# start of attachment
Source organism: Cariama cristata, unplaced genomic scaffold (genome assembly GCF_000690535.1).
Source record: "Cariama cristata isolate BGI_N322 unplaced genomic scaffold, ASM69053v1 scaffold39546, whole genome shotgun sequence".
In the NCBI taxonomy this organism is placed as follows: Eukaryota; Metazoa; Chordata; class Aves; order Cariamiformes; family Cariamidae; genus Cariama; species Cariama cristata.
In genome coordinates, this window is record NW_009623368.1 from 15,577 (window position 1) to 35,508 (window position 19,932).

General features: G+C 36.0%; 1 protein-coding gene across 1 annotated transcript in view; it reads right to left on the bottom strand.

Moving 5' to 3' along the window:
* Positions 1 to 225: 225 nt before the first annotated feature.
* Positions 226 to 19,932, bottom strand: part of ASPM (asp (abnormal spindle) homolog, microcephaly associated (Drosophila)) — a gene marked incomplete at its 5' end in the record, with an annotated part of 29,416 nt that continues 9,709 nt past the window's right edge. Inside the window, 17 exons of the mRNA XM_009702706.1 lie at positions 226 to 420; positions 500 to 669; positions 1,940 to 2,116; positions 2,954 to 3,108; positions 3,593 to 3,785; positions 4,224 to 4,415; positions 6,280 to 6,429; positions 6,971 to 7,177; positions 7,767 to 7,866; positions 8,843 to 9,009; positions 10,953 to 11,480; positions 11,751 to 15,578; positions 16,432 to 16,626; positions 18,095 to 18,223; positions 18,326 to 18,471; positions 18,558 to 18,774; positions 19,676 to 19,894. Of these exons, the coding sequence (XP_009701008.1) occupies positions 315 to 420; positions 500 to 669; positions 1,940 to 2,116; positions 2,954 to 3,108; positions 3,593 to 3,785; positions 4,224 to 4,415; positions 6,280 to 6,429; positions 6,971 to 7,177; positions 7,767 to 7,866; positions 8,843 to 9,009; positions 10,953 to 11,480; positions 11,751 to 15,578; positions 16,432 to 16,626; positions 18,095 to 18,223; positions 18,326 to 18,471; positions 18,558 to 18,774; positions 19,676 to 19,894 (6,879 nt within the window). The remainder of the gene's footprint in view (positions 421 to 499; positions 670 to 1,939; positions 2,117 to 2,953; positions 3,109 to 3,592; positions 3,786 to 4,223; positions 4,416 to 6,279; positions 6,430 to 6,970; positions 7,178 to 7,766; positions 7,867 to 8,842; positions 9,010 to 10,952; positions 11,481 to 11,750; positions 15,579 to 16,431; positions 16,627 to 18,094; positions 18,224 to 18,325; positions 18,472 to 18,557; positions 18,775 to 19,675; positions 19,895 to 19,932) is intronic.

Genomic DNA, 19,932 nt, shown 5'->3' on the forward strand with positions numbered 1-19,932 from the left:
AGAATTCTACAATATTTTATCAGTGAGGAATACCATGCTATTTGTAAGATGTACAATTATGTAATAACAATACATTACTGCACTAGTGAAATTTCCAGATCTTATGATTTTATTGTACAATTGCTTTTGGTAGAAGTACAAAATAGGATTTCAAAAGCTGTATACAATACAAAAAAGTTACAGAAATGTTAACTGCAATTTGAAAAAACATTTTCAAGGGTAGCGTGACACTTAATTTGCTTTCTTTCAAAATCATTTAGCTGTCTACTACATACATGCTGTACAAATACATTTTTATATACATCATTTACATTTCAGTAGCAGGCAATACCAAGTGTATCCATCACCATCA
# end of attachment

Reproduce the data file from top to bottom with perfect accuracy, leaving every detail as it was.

Source organism: Cariama cristata, unplaced genomic scaffold (genome assembly GCF_000690535.1).
Source record: "Cariama cristata isolate BGI_N322 unplaced genomic scaffold, ASM69053v1 scaffold39546, whole genome shotgun sequence".
In the NCBI taxonomy this organism is placed as follows: Eukaryota; Metazoa; Chordata; class Aves; order Cariamiformes; family Cariamidae; genus Cariama; species Cariama cristata.
In genome coordinates, this window is record NW_009623368.1 from 15,577 (window position 1) to 35,508 (window position 19,932).

General features: G+C 36.0%; 1 protein-coding gene across 1 annotated transcript in view; it reads right to left on the bottom strand.

Moving 5' to 3' along the window:
* Positions 1 to 225: 225 nt before the first annotated feature.
* Positions 226 to 19,932, bottom strand: part of ASPM (asp (abnormal spindle) homolog, microcephaly associated (Drosophila)) — a gene marked incomplete at its 5' end in the record, with an annotated part of 29,416 nt that continues 9,709 nt past the window's right edge. Inside the window, 17 exons of the mRNA XM_009702706.1 lie at positions 226 to 420; positions 500 to 669; positions 1,940 to 2,116; positions 2,954 to 3,108; positions 3,593 to 3,785; positions 4,224 to 4,415; positions 6,280 to 6,429; positions 6,971 to 7,177; positions 7,767 to 7,866; positions 8,843 to 9,009; positions 10,953 to 11,480; positions 11,751 to 15,578; positions 16,432 to 16,626; positions 18,095 to 18,223; positions 18,326 to 18,471; positions 18,558 to 18,774; positions 19,676 to 19,894. Of these exons, the coding sequence (XP_009701008.1) occupies positions 315 to 420; positions 500 to 669; positions 1,940 to 2,116; positions 2,954 to 3,108; positions 3,593 to 3,785; positions 4,224 to 4,415; positions 6,280 to 6,429; positions 6,971 to 7,177; positions 7,767 to 7,866; positions 8,843 to 9,009; positions 10,953 to 11,480; positions 11,751 to 15,578; positions 16,432 to 16,626; positions 18,095 to 18,223; positions 18,326 to 18,471; positions 18,558 to 18,774; positions 19,676 to 19,894 (6,879 nt within the window). The remainder of the gene's footprint in view (positions 421 to 499; positions 670 to 1,939; positions 2,117 to 2,953; positions 3,109 to 3,592; positions 3,786 to 4,223; positions 4,416 to 6,279; positions 6,430 to 6,970; positions 7,178 to 7,766; positions 7,867 to 8,842; positions 9,010 to 10,952; positions 11,481 to 11,750; positions 15,579 to 16,431; positions 16,627 to 18,094; positions 18,224 to 18,325; positions 18,472 to 18,557; positions 18,775 to 19,675; positions 19,895 to 19,932) is intronic.

Genomic DNA, 19,932 nt, shown 5'->3' on the forward strand with positions numbered 1-19,932 from the left:
AGAATTCTACAATATTTTATCAGTGAGGAATACCATGCTATTTGTAAGATGTACAATTATGTAATAACAATACATTACTGCACTAGTGAAATTTCCAGATCTTATGATTTTATTGTACAATTGCTTTTGGTAGAAGTACAAAATAGGATTTCAAAAGCTGTATACAATACAAAAAAGTTACAGAAATGTTAACTGCAATTTGAAAAAACATTTTCAAGGGTAGCGTGACACTTAATTTGCTTTCTTTCAAAATCATTTAGCTGTCTACTACATACATGCTGTACAAATACATTTTTATATACATCATTTACATTTCAGTAGCAGGCAATACCAAGTGTATCCATCACCATCA